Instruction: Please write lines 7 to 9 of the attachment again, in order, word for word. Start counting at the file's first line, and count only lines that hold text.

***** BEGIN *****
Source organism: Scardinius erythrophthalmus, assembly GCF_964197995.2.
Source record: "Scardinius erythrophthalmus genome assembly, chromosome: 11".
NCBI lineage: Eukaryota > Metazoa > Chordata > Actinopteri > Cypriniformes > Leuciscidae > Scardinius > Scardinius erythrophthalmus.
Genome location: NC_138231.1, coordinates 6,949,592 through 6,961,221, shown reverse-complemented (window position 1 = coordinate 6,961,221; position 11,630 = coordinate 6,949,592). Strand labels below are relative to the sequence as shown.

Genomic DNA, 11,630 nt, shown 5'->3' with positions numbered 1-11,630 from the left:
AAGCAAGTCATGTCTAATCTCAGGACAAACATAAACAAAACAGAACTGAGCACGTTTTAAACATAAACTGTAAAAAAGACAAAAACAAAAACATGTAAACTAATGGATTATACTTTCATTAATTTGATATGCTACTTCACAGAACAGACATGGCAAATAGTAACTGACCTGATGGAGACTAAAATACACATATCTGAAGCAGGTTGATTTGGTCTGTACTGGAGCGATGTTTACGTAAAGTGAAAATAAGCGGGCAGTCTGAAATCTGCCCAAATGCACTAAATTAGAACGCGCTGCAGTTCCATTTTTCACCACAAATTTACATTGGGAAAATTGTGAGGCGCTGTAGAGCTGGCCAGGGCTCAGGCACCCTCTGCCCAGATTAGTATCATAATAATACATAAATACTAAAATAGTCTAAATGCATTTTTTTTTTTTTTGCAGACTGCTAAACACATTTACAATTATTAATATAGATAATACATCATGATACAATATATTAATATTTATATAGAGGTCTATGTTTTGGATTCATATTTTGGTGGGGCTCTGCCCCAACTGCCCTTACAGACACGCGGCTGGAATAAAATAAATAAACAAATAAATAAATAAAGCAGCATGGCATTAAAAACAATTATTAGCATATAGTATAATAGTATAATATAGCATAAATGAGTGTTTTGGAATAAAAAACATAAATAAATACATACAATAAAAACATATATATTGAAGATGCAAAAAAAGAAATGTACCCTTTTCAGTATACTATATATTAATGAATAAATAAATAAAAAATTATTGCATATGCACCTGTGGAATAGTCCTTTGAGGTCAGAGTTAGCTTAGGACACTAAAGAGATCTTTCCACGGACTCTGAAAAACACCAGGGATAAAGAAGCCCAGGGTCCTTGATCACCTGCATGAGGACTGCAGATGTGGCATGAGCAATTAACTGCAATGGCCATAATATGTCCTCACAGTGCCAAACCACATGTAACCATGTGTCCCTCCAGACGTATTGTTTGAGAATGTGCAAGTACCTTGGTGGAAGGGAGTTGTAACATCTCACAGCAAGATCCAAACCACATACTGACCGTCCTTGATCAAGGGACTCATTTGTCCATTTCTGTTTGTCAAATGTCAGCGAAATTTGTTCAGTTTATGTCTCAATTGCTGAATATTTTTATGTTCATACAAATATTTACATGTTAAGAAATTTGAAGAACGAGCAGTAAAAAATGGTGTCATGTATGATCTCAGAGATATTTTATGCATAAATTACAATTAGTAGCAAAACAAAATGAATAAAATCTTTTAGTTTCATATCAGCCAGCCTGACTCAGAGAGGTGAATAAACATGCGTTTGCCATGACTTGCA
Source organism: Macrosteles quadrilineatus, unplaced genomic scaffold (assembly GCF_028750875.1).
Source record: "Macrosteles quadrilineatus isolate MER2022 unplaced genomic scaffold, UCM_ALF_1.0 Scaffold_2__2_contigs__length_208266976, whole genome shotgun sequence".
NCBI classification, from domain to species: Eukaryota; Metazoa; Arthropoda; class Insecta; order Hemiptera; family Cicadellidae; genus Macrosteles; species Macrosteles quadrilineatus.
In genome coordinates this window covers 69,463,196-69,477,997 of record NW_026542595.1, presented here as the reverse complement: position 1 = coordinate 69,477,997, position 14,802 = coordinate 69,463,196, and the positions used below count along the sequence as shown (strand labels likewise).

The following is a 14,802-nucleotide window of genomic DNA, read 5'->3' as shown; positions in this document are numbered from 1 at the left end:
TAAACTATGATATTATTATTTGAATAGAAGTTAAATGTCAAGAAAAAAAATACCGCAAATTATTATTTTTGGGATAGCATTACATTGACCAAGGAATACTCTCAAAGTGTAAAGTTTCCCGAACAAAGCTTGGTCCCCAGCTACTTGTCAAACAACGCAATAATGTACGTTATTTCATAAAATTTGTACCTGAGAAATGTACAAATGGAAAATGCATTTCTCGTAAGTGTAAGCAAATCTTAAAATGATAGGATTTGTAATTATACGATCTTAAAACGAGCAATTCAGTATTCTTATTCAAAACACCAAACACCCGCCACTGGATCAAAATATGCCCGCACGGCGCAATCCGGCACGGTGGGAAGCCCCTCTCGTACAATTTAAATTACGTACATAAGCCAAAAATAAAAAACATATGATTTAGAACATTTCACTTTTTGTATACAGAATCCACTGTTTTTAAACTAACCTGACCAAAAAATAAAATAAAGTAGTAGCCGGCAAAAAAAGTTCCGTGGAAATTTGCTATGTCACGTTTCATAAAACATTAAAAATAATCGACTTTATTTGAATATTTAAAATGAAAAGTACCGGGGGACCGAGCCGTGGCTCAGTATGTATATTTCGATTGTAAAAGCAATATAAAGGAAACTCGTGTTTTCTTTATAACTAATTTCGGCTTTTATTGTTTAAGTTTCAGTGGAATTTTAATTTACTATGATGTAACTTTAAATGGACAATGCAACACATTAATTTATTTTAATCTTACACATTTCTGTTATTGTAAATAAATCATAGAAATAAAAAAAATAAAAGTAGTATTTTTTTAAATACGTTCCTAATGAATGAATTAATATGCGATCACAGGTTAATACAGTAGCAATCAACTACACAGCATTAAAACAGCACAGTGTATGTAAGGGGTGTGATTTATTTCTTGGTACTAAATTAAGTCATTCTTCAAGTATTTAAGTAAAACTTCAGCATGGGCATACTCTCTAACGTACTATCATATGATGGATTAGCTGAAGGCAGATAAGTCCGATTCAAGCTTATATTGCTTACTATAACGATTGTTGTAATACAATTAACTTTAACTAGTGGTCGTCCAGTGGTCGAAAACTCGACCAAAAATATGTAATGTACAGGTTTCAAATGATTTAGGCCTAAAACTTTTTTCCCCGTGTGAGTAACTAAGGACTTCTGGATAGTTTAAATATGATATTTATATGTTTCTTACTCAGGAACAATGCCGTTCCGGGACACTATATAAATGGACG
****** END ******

Source organism: Macrosteles quadrilineatus, unplaced genomic scaffold (assembly GCF_028750875.1).
Source record: "Macrosteles quadrilineatus isolate MER2022 unplaced genomic scaffold, UCM_ALF_1.0 Scaffold_2__2_contigs__length_208266976, whole genome shotgun sequence".
NCBI classification, from domain to species: Eukaryota; Metazoa; Arthropoda; class Insecta; order Hemiptera; family Cicadellidae; genus Macrosteles; species Macrosteles quadrilineatus.